The Imperatives of Jesus

Introduction

"Everyone will know you are my disciples, if you do what I tell you ..." (John 13:35)

"If you love me, you will keep my commandments." (John 14:15)

Surprisingly few of the recorded words of Jesus are commands. The majority of what He said is teaching about subjects like the Kingdom of God, interactions with specific parties, or simply stating who he was and what his mission meant. These words provide crucial context for understanding what he really meant, but they're not, in the linguistic sense, imperatives (commands).

I take imperative here both in its syntactic and semantic meanings. In the strictest sense, something is a command if it's in the imperative tense: "enter in by the narrow gate". This includes negative imperatives (prohibitions) as well: "don't tempt the Lord".

Other expressions may not use the imperative tense, but still clearly have an imperative force behind them, urging the hearer to do or not do something. This includes rhetorical questions:  "Why do you call me `Lord, Lord,' and not do what I tell you?" (Luke 6:46)  Clearly the sense of this is "do what I tell you!" The same is true of descriptions with a clear intent of recommending actions, like the quotes from John above. Grammar aside, the sense is clear: do what I tell you.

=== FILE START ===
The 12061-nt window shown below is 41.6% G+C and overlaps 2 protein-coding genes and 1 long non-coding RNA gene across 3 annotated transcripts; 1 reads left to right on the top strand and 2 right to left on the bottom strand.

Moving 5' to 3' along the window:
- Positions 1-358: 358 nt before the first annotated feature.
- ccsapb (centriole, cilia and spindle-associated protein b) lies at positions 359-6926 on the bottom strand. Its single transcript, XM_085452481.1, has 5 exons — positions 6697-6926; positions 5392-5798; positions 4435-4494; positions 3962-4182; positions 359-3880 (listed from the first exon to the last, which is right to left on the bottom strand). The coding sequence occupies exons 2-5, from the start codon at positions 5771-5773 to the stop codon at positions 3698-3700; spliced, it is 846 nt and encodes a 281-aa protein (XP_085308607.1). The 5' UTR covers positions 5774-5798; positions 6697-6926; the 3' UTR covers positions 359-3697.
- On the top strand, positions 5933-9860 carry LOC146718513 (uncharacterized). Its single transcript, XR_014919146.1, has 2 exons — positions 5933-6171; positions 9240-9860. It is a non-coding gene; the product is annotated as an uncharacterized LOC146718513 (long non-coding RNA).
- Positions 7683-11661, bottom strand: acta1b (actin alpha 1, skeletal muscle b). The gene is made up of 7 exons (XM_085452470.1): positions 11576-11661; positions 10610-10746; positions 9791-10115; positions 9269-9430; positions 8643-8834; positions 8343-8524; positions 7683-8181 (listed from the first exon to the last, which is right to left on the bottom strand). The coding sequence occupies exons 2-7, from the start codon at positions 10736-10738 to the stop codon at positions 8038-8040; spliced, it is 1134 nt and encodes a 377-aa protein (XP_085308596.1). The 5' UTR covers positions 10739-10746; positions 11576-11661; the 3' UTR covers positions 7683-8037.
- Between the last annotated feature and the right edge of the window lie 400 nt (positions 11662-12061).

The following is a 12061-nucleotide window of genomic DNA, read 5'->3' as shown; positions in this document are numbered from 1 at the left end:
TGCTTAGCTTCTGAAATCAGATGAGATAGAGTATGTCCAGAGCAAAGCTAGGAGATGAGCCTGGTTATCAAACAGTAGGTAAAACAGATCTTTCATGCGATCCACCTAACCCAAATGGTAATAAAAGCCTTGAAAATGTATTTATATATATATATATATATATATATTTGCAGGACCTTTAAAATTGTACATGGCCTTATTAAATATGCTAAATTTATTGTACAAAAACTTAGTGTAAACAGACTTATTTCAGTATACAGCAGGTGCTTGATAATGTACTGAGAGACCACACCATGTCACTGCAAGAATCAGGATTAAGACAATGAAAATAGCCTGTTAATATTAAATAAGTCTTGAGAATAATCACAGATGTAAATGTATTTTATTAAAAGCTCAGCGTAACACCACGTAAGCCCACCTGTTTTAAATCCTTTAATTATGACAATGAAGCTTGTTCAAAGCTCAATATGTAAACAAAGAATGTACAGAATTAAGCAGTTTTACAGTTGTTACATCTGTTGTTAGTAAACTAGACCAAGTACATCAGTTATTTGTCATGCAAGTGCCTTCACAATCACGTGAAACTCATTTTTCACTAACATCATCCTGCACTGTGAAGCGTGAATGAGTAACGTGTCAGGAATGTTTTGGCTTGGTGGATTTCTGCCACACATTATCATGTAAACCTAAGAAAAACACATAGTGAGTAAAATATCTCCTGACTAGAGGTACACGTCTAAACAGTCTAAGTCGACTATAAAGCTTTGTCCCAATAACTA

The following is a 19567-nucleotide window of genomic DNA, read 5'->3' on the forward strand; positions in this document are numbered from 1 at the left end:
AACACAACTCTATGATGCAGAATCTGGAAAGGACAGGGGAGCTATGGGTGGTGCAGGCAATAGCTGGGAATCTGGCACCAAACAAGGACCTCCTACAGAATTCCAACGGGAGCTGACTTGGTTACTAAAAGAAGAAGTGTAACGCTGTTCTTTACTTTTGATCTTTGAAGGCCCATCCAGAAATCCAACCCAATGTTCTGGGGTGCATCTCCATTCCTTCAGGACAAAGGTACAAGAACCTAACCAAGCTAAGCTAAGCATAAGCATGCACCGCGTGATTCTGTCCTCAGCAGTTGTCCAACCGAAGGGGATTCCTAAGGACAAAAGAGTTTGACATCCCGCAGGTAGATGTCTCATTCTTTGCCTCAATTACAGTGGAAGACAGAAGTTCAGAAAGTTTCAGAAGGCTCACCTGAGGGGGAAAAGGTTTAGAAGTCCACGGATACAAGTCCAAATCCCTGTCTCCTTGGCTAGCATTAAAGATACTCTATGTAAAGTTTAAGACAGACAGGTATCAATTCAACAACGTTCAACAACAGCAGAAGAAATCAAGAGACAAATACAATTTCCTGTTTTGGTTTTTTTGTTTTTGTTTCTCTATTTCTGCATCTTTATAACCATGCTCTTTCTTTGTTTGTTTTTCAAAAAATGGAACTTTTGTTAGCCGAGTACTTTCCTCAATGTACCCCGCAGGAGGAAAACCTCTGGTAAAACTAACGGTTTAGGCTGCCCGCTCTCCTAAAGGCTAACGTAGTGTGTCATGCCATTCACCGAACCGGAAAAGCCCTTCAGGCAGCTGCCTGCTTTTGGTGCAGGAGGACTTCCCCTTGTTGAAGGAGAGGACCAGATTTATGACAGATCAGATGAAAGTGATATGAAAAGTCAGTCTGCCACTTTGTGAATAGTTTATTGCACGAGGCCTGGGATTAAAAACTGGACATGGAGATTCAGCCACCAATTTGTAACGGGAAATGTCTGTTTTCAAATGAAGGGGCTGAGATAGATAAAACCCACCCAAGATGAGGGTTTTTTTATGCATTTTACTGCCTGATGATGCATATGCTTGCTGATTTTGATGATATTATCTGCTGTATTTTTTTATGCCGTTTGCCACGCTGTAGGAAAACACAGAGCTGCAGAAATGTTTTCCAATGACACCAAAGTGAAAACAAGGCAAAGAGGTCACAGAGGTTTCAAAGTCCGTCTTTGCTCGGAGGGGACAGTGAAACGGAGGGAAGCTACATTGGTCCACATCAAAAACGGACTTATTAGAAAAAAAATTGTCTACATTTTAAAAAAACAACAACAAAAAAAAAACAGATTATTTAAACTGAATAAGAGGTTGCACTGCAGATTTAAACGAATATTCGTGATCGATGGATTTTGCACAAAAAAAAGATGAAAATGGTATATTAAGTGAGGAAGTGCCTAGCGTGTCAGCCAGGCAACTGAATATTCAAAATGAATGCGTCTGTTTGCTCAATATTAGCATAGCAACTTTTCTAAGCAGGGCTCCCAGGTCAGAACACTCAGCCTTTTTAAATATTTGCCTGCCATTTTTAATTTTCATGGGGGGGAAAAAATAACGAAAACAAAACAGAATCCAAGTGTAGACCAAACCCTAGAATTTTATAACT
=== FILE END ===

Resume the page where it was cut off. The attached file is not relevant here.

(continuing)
Since my ultimate goal is less linguistic analysis that obedience to Jesus, only those commands that are addressed to his disciples (narrowly or broadly construed) are included. Some commands are addressed to specific groups (e.g. tax collectors), but still included if they have broader applicability (e.g., to me!). I make no attempt to separate commands from other kinds of hortatory expressions, that is, recommendations, suggestions, and the like. In our daily interactions with other people, these distinctions matter a lot: someone who treats every suggestions from a friend as a command would be regarded as socially disordered. But if it was spoken by Jesus and applies to me, then i see no distinction. Whatever He tells me to do, i wish to do it. 

Unless otherwise stated, the Scripture references are all to the New International Version. Since i'm looking at the meaning rather than literal words, however, i don't expect the translation used to affect whether something is actually an imperative or not.

The Imperatives from Matthew (not yet...)

The Imperatives from Mark (not yet...)

The Imperatives from Luke

The Imperatives from John (not yet...)

Other Imperatives from Scripture (not yet...)